The Raptors organization clearly recognized the challenges that any new team would face in an already sports-saturated city like Toronto. That challenge, though, wasn’t convincing diehards to trade in Maple Leafs blue for Raptors purple but accessing and appealing to the potential fan base that the Leafs had never bothered to cultivate in the first place. As Sharon Edwards, the young team’s special event and game operations coordinator, told Wong, “Every time someone said, ‘This is a hockey town. Nobody knows anything about basketball,’ I would say, ‘Yeah, but that’s the audience you’re used to talking to.’ ” Edwards would explain, “The audience you’re not used to talking to, most of them understand the game. They’re interested in the game. You never hear from them because you never focused on them.”
The demographic of fans that the team was actively catering to even had an in house name. John Bitove called them “New Canada”— the immigrants and second-generation Canadians who rarely sat in the stands in Maple Leaf Gardens and who almost never saw themselves reflected in the players on the ice. It was Al Quance, head of the community relations department, in cooperation with Basketball Canada, who helped the team target the multicultural enclaves spread across the city. “I set about identifying a well-known personality in each cultural community,” Quance explained, “and empowered them as a spokesperson for the team and helped give us a direct line to those communities.”
Athlete appearances also forged personal connections between the team and younger fans. As Wong writes, “Seeing players from the same backgrounds as them in the NBA was self-affirming for those who grew up dreaming of playing basketball.” Paul Jones, who still calls Raptors games on the radio, saw it first-hand. A former basketball star at York University, Jones had worked his way up through the Toronto District School Board, even keeping his vice-principal job while doing broadcasts part-time. “The kids, especially those in city schools, just jumped on it,” he told Wong. “For Black kids in the city, they saw people who looked like them. Suddenly, Damon Stoudamire, Oliver Miller, and people who looked like them were playing a sport they loved at a very high level.”
Hence too the canny Raptors branding, which pandered directly to kids through mostly overt allusions to Steven Spielberg’s Jurassic Park, from 1993. The franchise even consulted with elementary and high school students when picking its name, which came from a list of ten fan-submitted candidates, specifically to discern “what appealed to the younger demographic.” (Admittedly, middle-school me was a “Beavers” man, an equally stupid option, but one whose full range of connotations was lost on my squishy adolescent brain.)
When the team finally settled on the Raptors name and eventually produced some of the most eyebrow-raising and eye-catching jerseys of the mid ’90s, some in the media voiced doubts. The team’s public relations manager, Tom Mayenknecht, didn’t back down, however, telling reporters, despite considerable paleontological evidence to the contrary, that “experts assure us dinosaurs have tremendous staying power.” At least the Raptors didn’t go the way of Vancouver, which ultimately landed on the Grizzlies brand but whose ownership toyed with calling the team the Mounties, an act of mid ’90s CanCon butch just a notch below a shirtless Bryan Adams.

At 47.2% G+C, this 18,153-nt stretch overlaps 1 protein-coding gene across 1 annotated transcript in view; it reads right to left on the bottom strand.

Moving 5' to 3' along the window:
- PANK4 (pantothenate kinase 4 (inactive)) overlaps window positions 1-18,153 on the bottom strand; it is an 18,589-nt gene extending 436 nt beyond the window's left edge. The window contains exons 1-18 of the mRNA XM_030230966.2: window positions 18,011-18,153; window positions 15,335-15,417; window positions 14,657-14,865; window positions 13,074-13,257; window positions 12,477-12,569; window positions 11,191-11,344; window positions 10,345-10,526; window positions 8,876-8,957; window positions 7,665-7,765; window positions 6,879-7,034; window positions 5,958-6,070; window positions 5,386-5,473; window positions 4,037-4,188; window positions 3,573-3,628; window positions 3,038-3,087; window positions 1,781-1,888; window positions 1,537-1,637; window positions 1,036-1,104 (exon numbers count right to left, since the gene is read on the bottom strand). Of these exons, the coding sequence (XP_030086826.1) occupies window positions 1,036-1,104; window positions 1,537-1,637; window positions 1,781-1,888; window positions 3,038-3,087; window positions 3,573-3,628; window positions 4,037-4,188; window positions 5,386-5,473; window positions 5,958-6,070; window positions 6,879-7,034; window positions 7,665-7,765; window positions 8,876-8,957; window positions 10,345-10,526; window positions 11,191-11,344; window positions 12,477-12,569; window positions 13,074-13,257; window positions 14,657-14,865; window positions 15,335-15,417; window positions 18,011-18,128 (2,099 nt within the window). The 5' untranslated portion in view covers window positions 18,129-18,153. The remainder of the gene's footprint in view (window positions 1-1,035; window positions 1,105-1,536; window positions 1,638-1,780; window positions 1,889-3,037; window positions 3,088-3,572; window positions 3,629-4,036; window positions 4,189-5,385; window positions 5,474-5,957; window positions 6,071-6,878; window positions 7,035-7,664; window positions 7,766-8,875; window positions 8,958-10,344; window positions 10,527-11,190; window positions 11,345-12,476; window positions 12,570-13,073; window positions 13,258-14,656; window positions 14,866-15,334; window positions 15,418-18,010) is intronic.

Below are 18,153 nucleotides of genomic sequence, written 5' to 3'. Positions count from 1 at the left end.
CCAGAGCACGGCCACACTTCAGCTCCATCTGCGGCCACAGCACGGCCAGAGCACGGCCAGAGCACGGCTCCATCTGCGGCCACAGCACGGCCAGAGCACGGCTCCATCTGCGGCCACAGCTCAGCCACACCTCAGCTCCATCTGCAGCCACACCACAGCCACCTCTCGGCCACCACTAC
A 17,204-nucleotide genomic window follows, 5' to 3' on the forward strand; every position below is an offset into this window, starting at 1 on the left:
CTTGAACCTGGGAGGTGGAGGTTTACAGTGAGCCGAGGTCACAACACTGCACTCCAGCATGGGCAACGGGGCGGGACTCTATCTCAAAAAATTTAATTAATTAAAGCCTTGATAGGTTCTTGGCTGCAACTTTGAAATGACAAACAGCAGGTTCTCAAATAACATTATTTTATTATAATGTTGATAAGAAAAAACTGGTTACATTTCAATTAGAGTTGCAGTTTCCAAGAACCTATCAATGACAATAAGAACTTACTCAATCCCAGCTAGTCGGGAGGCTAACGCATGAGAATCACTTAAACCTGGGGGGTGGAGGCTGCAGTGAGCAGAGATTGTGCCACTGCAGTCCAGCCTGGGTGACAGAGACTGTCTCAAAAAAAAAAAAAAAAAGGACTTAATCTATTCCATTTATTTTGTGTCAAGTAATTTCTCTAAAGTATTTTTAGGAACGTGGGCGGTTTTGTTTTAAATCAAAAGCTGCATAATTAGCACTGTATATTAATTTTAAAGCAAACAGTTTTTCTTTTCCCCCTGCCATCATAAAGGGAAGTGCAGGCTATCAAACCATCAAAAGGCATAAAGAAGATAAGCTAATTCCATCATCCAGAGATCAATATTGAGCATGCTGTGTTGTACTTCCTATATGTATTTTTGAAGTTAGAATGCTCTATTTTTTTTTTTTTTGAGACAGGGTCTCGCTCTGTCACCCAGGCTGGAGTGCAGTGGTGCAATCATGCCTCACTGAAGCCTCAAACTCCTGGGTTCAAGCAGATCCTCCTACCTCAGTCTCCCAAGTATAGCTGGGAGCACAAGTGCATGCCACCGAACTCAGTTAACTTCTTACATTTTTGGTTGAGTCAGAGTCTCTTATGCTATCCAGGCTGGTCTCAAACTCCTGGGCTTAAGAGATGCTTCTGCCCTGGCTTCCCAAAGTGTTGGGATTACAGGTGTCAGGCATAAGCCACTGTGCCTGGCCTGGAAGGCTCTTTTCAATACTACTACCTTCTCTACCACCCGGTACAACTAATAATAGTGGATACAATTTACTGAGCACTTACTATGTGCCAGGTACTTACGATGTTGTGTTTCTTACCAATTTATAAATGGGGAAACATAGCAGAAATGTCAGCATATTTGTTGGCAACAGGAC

During games and between quarters, the team presented an equally inclusive view. Tamara Mose, the manager of Toronto’s dance team, the Dance Pak (who had been offered a position as a Fly Girl on In Living Color before being denied a U.S. visa), actively sought out dancers who would “reflect the diversity of the city.” Perhaps no better embodiment of the fan base exists than Nav Bhatia, the team’s official “superfan,” a title given to him by the Raptors in 2018. From the very first game in 1995, Bhatia could be seen sitting courtside, often wearing a turban that he colour-coordinated to the team’s jersey. And it was Bhatia, a synecdoche for New Canada — a Sikh refugee from India who had found success in the Greater Toronto Area as the owner of multiple car dealerships and who attended every home game — whom the team featured in its broadcasts. As Brian Cooper, who ran the game operations department, recalled, “I kept telling our camera operator, ‘Keep going back to this guy.’ ”
Actively cultivating a new and young audience of basketball fans was a long-term strategy for securing the team’s future. But part of what helped to enlarge the audience for basketball in Canada was the relative accessibility of the sport to new immigrants and their children. Hockey might have been everywhere, but basketball was hardly jai alai. Courts, even in hockey-mad Canada, were omnipresent. In almost every school, public gym, community centre, church, or park, and scattered across multiple driveways in seemingly every street of the GTA’s suburbs, you could find at least one rim and often full courts for pickup. And all you needed to get up a few shots or even start a scrimmage was one ball and the summertime uniform of any child: shorts, a T shirt, and a pair of sneakers.
Hockey is a different proposition. Today, enrolling a six-year-old in the North Toronto Hockey Association’s House League program will cost you $750. That’s before you factor in the equipment, ranging from hundreds of dollars, even if rented, to thousands of dollars, and before you work out the costly logistics of getting Junior and his or her massive, stinking bag to the rink twice a week — an eight-month commitment from September to April that obliterates nearly every weekend for either work or leisure, with games on Saturdays and practices on Sundays.
Despite the hurdles and the need to cultivate an entirely new fan base, the inaugural season was not a total disaster for the Raptors. The team managed twenty-one wins, a relatively good start for an expansion franchise (but one game worse than B. J. Armstrong’s derisive prediction of sixty losses). Their first-round pick, Damon Stoudamire, was named Rookie of the Year. They even beat the Seattle SuperSonics, who finished first in the Pacific Division, and Michael Jordan’s seventy-two-and-ten Chicago Bulls, the eventual champions. Even more important, the Raptors ranked third for home-game attendance during that first season and were fifth in the league in merchandise sold. Taken together, these two stats offered perhaps the most positive sign of all: a glimpse of the future that lay ahead and of just what a basketball team might be able to do, even in a “hockey town” like Toronto.
Andrew Benjamin Bricker teaches literary studies at Ghent University. He wrote Libel and Lampoon: Satire in the Courts, 1670–1792.